Both Mad Doc and I wanted something big, exciting and apocalyptic. The distinguishing feature of the Empire Earth series, which makes the games so replayable, is their spanning of so many ages of human civilization. You start out throwing rocks at the enemy, and end up piloting mechs and dropping nuclear bombs. The music, correspondingly, had to give a sense of grand scope, and evoke a sense of an struggle that’s lasted throughout all of history.

For the menu music and score for the opening cinematic, I took some inspiration from the historical-epic film scores of the 1960s, as well as their spiritual descendants such as Basil Poledouris’ fantastic score for the original Conan film. I brought in a chorus to evoke the sense of scope and drama. In one of my more artsy-fartsy moments, I wrote a miniature Latin poem for the chorus, taking the POV of one of the countless warriors that the player directs towards certain doom. The lyrical refrain is the old maxim morituri te salutant – we who are about to die, salute you. It felt pretty appropriate.

We also wanted the score to reflect the particular nations and cultures involved in the game, particularly those in the single-player campaigns and scenarios: Germany , Korea, the US ,and the Middle East . So I gave each of these cultures their own signature theme and instrumentation. The German theme is anthemic and brass-intensive. The Koreans have a more Eastern-flavored melody for strings and woodwinds. The United States’ theme is martial and optimistic. (If you play to the end of the US campaign, the final victory music also reprises the game’s central theme in a grand finale.) The Middle Eastern theme starts as a sparse solo for Armenian duduk, then blossoms into full symphonic form. Each theme develops with its corresponding nationality; when you start the Korean campaign in prehistoric times, you hear the Korean theme on a bamboo flute and native percussion. At the end of their campaign, where the Korean people have fulfilled their destiny as a nation, the theme is reprised by the full orchestra.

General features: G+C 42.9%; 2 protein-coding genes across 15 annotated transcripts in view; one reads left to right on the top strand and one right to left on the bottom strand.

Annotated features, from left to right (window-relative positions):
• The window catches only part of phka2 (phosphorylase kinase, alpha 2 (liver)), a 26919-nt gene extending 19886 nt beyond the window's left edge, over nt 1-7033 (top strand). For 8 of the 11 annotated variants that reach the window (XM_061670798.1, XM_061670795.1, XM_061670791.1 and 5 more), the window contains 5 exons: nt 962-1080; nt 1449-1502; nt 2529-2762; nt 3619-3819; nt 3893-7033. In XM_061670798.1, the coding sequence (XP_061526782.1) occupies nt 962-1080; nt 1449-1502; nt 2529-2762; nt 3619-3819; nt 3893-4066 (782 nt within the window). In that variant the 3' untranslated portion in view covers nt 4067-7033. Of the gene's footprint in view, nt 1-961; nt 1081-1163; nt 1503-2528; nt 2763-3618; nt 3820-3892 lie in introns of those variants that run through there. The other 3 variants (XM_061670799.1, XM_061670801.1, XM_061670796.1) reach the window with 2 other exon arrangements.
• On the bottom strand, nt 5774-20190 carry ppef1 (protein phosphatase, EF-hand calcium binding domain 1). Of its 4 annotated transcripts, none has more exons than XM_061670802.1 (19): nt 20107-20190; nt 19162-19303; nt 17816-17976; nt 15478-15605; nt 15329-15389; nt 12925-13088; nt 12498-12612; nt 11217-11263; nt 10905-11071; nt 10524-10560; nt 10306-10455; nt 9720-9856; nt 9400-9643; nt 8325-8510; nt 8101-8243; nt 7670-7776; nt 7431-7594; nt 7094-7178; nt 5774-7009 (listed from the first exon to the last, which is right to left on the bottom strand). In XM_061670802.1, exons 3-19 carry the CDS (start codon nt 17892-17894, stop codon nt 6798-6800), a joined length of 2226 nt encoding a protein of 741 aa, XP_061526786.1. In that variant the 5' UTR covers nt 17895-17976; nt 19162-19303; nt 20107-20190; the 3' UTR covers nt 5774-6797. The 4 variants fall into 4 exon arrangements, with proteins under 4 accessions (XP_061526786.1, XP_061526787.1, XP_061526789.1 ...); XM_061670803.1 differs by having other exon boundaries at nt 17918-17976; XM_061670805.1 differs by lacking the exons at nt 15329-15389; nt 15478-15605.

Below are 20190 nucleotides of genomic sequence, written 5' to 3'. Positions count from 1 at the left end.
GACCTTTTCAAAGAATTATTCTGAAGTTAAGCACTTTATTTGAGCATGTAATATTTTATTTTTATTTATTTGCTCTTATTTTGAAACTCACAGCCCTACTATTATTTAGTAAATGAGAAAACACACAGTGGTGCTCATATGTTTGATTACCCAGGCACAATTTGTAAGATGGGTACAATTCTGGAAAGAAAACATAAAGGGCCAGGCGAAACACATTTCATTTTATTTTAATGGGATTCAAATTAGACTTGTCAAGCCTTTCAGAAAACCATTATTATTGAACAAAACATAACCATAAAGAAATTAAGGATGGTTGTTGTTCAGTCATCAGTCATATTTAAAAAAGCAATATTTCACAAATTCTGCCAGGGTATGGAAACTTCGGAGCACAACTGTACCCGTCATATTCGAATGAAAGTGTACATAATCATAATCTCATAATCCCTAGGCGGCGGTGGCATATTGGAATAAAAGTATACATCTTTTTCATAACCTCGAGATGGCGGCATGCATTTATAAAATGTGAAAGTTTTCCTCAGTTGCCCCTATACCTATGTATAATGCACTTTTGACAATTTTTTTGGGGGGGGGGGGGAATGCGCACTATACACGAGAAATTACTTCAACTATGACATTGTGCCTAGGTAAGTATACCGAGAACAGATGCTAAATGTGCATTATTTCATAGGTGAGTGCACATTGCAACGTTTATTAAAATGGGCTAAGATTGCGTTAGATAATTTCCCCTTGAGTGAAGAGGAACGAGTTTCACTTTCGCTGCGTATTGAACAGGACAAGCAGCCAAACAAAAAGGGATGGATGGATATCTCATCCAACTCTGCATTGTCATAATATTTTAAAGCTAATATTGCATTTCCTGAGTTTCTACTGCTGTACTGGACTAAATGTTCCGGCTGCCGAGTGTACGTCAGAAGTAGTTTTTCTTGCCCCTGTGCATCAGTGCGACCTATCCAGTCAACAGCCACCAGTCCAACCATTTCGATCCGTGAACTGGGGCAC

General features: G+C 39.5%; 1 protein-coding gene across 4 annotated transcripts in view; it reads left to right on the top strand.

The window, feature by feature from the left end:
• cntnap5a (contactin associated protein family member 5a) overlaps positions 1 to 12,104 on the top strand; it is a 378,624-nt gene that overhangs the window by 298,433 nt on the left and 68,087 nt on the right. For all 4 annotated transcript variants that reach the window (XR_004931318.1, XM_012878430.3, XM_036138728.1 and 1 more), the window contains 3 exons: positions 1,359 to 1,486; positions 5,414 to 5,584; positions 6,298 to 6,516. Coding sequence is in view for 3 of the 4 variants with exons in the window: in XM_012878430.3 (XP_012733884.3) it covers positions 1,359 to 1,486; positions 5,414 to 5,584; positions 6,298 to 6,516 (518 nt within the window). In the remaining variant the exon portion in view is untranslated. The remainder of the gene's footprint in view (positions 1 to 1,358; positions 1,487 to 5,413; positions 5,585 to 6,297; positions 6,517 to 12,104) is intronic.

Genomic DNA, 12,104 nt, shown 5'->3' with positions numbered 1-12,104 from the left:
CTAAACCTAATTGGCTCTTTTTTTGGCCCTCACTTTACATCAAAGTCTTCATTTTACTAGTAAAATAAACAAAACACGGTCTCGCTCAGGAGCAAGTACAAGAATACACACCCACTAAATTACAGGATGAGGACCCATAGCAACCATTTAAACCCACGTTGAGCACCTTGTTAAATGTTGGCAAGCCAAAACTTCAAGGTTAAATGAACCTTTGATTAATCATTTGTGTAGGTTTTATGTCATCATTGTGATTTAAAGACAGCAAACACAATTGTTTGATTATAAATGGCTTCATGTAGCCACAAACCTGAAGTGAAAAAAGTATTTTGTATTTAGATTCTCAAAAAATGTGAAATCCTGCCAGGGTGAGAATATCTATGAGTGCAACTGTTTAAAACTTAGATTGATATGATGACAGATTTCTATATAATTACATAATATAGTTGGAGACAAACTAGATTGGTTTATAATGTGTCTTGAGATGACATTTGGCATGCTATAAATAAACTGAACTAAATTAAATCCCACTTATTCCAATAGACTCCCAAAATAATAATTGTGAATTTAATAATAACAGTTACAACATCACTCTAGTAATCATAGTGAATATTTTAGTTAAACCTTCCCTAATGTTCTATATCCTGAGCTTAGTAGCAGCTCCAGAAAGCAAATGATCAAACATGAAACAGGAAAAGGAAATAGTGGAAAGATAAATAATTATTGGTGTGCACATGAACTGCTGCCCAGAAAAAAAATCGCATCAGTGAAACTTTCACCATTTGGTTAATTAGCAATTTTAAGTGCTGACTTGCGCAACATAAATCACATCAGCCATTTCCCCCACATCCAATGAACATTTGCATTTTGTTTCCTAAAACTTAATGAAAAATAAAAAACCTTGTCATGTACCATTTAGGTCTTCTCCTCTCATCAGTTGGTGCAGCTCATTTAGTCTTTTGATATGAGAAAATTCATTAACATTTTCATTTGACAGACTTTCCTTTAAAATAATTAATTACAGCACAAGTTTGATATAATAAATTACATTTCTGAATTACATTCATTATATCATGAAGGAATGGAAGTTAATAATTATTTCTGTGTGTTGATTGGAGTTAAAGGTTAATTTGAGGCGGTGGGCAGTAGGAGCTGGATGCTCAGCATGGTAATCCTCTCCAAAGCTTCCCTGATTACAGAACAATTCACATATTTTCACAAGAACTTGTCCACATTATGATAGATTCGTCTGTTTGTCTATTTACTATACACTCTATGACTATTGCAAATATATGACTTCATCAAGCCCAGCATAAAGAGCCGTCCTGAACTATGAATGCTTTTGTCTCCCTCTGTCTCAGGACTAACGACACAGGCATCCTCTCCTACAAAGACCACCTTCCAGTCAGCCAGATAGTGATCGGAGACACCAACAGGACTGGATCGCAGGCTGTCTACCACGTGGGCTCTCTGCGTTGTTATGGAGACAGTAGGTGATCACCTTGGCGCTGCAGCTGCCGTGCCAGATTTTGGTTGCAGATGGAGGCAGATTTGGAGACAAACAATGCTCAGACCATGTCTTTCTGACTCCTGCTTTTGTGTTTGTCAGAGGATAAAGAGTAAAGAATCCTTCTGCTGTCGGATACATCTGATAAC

As for where I’m most proud… well, I’m a melodist at heart. I tend to be most pleased when I write themes that I like to listen to after the project’s done, and I think did a decent job here. I’m particularly happy with the Korean and Middle Eastern themes.